On September 8th of this year, I had the opportunity to attend the League of California Cities annual conference as a speaker. I’m kind of a one-trick pony, so needless to say, the topic was about development impact fees. The panel was put together by Marco Martinez with Best, Best and Krieger, LLP, and was rounded out with Anita Gutierrez, the Community Development Director for the City of Pomona. Our topic was “AB 602, An Essential Breakdown for Development Impact Fee Programs”.
Our approach was:
Scott: The process/information required to calculate impact fees.
Marco: Legal requirements for/after adoption of impact fee calculations.
Anita: What City staff has to do when the DIF consultant is done.
I started out by outlining what makes a good DIF calculation report, which is primarily a solid land-use database indicating the amount of development expected by the General Plan to indicate future added demands and a plan for accommodating these added demands. I honestly felt a little shaky starting out because I never want to underestimate the audience's understanding of impact fees. I followed up with the factors that must be considered in doing an update of an initial calculation (completed projects, fund balance, outstanding DIF credits, and a new land use database).
Marco then dove headlong into the new requirements established by AB 602. Most of these are largely City website noticing requirements after adoption, such as posting your calculation report (and yes now you ARE required have to have such a report to adopt such fees), your DIF fee schedule, and lastly that the DIF fees must be updated every eight years. The last requirement would practically require you begin an update at about seven years to get that report done in time.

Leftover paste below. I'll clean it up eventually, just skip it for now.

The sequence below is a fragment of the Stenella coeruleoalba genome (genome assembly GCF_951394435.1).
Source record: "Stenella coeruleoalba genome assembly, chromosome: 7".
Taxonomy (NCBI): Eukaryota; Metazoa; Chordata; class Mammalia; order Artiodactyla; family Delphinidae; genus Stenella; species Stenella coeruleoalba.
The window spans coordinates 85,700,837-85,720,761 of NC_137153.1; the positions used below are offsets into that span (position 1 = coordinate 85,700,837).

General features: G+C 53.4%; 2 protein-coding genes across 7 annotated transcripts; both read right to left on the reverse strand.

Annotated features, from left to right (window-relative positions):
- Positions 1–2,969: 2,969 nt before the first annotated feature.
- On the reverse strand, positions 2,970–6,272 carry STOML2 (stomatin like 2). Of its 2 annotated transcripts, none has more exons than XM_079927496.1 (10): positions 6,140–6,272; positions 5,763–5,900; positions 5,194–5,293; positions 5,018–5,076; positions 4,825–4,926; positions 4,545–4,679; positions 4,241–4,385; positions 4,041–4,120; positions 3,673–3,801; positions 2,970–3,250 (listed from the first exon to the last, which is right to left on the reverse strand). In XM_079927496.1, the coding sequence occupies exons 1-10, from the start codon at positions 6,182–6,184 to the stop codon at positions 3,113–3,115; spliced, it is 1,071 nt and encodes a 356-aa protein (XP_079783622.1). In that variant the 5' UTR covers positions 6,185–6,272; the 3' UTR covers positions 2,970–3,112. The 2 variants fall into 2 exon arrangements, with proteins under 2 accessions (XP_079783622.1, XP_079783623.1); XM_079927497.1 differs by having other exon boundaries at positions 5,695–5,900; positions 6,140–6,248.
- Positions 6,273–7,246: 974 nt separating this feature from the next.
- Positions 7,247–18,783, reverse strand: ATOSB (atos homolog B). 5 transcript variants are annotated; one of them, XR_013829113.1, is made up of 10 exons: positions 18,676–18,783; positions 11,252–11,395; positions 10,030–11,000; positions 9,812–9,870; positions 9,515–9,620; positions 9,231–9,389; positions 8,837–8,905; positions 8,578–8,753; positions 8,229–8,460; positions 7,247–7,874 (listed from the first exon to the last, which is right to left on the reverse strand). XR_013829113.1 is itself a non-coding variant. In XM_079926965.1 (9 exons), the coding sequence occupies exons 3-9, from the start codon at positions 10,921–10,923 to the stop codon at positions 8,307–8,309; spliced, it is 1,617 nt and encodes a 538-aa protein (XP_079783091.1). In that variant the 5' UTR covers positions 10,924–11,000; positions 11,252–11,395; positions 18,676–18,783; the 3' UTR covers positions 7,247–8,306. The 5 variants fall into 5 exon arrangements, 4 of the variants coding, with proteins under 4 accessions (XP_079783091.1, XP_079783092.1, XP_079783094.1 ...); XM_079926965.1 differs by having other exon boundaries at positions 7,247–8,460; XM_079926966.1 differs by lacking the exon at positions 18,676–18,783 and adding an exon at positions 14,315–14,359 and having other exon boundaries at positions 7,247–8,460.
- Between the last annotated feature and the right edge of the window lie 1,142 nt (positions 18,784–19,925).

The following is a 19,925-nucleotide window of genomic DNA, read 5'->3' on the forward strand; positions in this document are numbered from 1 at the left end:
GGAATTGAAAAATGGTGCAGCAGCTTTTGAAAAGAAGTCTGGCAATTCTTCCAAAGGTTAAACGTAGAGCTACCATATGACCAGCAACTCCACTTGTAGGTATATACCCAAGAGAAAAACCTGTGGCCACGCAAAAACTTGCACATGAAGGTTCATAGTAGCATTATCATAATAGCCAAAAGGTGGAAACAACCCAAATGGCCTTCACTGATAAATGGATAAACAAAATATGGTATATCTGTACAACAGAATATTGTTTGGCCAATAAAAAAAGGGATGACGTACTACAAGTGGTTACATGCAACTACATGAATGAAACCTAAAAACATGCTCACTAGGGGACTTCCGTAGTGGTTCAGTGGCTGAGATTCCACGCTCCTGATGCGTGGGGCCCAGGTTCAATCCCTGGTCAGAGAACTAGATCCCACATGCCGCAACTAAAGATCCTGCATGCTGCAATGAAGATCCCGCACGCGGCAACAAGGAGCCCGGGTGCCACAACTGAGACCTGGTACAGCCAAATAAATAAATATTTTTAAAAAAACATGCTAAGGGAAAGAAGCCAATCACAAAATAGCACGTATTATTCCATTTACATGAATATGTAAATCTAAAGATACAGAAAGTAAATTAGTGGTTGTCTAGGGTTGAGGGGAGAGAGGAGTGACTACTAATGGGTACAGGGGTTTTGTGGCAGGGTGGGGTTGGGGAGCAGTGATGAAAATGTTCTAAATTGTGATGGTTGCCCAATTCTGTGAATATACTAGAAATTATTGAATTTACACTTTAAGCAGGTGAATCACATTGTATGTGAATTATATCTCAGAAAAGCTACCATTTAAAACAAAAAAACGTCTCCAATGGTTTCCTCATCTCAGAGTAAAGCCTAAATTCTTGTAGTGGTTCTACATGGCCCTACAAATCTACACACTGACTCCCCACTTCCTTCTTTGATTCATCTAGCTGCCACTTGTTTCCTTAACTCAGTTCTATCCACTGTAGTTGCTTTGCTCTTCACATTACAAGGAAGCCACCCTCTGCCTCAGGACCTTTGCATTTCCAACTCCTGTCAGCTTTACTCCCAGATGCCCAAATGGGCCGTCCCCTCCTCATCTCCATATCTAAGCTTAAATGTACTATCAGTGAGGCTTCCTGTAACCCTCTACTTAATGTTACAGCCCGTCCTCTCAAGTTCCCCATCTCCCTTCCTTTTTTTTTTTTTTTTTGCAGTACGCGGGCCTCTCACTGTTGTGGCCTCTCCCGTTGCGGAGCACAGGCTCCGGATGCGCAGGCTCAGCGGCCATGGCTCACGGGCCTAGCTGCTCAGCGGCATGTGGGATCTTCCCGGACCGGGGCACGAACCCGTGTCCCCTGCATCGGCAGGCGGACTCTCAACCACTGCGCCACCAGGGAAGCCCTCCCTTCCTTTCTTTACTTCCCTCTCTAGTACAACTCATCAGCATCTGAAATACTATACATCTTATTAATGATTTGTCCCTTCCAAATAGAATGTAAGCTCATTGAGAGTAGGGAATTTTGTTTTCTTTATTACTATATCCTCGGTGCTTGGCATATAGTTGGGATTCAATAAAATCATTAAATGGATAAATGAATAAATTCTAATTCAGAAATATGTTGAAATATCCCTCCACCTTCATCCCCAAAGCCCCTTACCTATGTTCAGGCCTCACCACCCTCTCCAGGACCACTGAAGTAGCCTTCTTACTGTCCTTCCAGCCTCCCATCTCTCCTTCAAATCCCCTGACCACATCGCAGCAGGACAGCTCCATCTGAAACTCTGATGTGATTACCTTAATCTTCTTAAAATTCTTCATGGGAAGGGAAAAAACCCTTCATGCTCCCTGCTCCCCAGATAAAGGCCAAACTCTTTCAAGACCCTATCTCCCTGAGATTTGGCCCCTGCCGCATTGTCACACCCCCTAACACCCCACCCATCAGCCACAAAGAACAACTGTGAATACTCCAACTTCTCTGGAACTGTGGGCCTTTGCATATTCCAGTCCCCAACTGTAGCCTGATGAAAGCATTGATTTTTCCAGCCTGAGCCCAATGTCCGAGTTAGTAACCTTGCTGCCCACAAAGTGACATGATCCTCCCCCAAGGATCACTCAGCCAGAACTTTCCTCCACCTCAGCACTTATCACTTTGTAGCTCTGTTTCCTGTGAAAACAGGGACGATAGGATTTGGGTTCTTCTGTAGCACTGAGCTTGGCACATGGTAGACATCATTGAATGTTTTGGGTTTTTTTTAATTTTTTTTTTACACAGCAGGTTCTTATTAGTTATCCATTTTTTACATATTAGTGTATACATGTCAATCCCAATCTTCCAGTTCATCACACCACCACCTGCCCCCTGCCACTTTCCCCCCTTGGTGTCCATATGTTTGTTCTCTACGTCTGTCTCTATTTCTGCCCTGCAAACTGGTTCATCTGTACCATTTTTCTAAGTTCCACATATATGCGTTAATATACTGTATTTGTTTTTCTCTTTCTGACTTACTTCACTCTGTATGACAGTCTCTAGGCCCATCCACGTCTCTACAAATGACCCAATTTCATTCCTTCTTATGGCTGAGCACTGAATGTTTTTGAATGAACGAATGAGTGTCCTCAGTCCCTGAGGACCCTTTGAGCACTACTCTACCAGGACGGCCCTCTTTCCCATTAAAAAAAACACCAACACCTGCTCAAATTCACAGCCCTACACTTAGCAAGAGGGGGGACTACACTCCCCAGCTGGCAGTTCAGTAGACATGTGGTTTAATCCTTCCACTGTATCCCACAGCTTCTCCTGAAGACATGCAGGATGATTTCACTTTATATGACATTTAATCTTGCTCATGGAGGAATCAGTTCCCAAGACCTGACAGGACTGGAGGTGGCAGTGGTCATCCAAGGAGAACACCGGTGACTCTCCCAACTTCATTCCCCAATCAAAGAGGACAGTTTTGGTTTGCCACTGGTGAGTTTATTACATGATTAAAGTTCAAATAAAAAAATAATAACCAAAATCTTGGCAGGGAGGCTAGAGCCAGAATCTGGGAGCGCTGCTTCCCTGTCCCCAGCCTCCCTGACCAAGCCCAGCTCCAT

There was discussion about the AB 602 statement that residential impact fees based upon square feet will be assumed to be valid. However, AB 602 offers an opportunity to make findings supporting residential fees calculated per unit. This was covered in my June 2022 article, so I won’t revisit that discussion.
Anita then covered the process from the City staff’s perspective, after a new Report indicated it should be about 17 times higher than Pomona’s extremely old existing impact fee of $1,125 per detached dwelling. Or the “what to do when the consultant” is done portion of the effort and the full increase could have some negative impacts on the City.
Anita additionally discussed the need for educating other City staff to make sure they fully understand the relevance of the impact fee process: imposition/collection, accounting, and ultimate use. Needless to say, the finance staff needs to know when to allow impact fees to be used. I often get calls from finance staff in cities where I have completed DIF work that want to make sure that the request to use impact fee receipts on a desired item or project was included in the calculation. They aren’t always.
Then, for me, the real fun started, QUESTION and ANSWER time. A question indicates what that person needs to know that we did not cover or not well enough. We fielded about a dozen very cogent questions. In the end I think the roughly 200+ attendees, including both staff members and elected officials, appreciated our efforts and a number came up to the stage afterwards with additional questions. It was good to see some past clients stop by also.
I enjoyed the experience very much and I feel that it was beneficial to many. My thanks to Marco for putting the panel together and to Anita for her perspective from a staff viewpoint. Even I learned from the other panel members.